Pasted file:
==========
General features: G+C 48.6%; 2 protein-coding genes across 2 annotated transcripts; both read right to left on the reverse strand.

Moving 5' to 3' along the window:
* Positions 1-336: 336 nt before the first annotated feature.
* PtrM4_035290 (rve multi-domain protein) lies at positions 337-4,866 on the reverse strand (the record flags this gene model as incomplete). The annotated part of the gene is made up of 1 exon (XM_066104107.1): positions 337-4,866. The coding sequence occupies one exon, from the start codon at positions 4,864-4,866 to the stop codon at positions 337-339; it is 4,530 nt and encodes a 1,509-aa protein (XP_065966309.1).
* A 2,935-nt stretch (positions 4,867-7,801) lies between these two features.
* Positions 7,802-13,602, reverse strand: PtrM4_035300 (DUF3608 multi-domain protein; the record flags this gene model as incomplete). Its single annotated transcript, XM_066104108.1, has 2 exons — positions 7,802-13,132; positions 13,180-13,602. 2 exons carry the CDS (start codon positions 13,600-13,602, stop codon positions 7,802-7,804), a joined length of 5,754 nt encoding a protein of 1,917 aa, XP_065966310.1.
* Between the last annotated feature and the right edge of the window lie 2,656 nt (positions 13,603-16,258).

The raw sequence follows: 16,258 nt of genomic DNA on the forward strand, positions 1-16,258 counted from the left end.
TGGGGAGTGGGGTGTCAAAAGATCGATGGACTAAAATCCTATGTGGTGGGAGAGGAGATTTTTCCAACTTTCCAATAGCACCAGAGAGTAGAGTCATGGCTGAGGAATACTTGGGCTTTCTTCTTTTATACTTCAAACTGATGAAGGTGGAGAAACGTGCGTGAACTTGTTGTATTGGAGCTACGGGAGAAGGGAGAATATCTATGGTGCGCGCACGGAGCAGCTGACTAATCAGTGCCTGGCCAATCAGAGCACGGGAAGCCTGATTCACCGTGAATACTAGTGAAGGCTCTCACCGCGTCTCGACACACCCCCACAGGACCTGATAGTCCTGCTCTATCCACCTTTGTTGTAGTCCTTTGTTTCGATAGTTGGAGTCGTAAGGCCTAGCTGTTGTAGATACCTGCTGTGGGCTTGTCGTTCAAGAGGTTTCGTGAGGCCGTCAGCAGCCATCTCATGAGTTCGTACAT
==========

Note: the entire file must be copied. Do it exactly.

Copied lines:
General features: G+C 48.6%; 2 protein-coding genes across 2 annotated transcripts; both read right to left on the reverse strand.

Moving 5' to 3' along the window:
* Positions 1-336: 336 nt before the first annotated feature.
* PtrM4_035290 (rve multi-domain protein) lies at positions 337-4,866 on the reverse strand (the record flags this gene model as incomplete). The annotated part of the gene is made up of 1 exon (XM_066104107.1): positions 337-4,866. The coding sequence occupies one exon, from the start codon at positions 4,864-4,866 to the stop codon at positions 337-339; it is 4,530 nt and encodes a 1,509-aa protein (XP_065966309.1).
* A 2,935-nt stretch (positions 4,867-7,801) lies between these two features.
* Positions 7,802-13,602, reverse strand: PtrM4_035300 (DUF3608 multi-domain protein; the record flags this gene model as incomplete). Its single annotated transcript, XM_066104108.1, has 2 exons — positions 7,802-13,132; positions 13,180-13,602. 2 exons carry the CDS (start codon positions 13,600-13,602, stop codon positions 7,802-7,804), a joined length of 5,754 nt encoding a protein of 1,917 aa, XP_065966310.1.
* Between the last annotated feature and the right edge of the window lie 2,656 nt (positions 13,603-16,258).

The raw sequence follows: 16,258 nt of genomic DNA on the forward strand, positions 1-16,258 counted from the left end.
TGGGGAGTGGGGTGTCAAAAGATCGATGGACTAAAATCCTATGTGGTGGGAGAGGAGATTTTTCCAACTTTCCAATAGCACCAGAGAGTAGAGTCATGGCTGAGGAATACTTGGGCTTTCTTCTTTTATACTTCAAACTGATGAAGGTGGAGAAACGTGCGTGAACTTGTTGTATTGGAGCTACGGGAGAAGGGAGAATATCTATGGTGCGCGCACGGAGCAGCTGACTAATCAGTGCCTGGCCAATCAGAGCACGGGAAGCCTGATTCACCGTGAATACTAGTGAAGGCTCTCACCGCGTCTCGACACACCCCCACAGGACCTGATAGTCCTGCTCTATCCACCTTTGTTGTAGTCCTTTGTTTCGATAGTTGGAGTCGTAAGGCCTAGCTGTTGTAGATACCTGCTGTGGGCTTGTCGTTCAAGAGGTTTCGTGAGGCCGTCAGCAGCCATCTCATGAGTTCGTACAT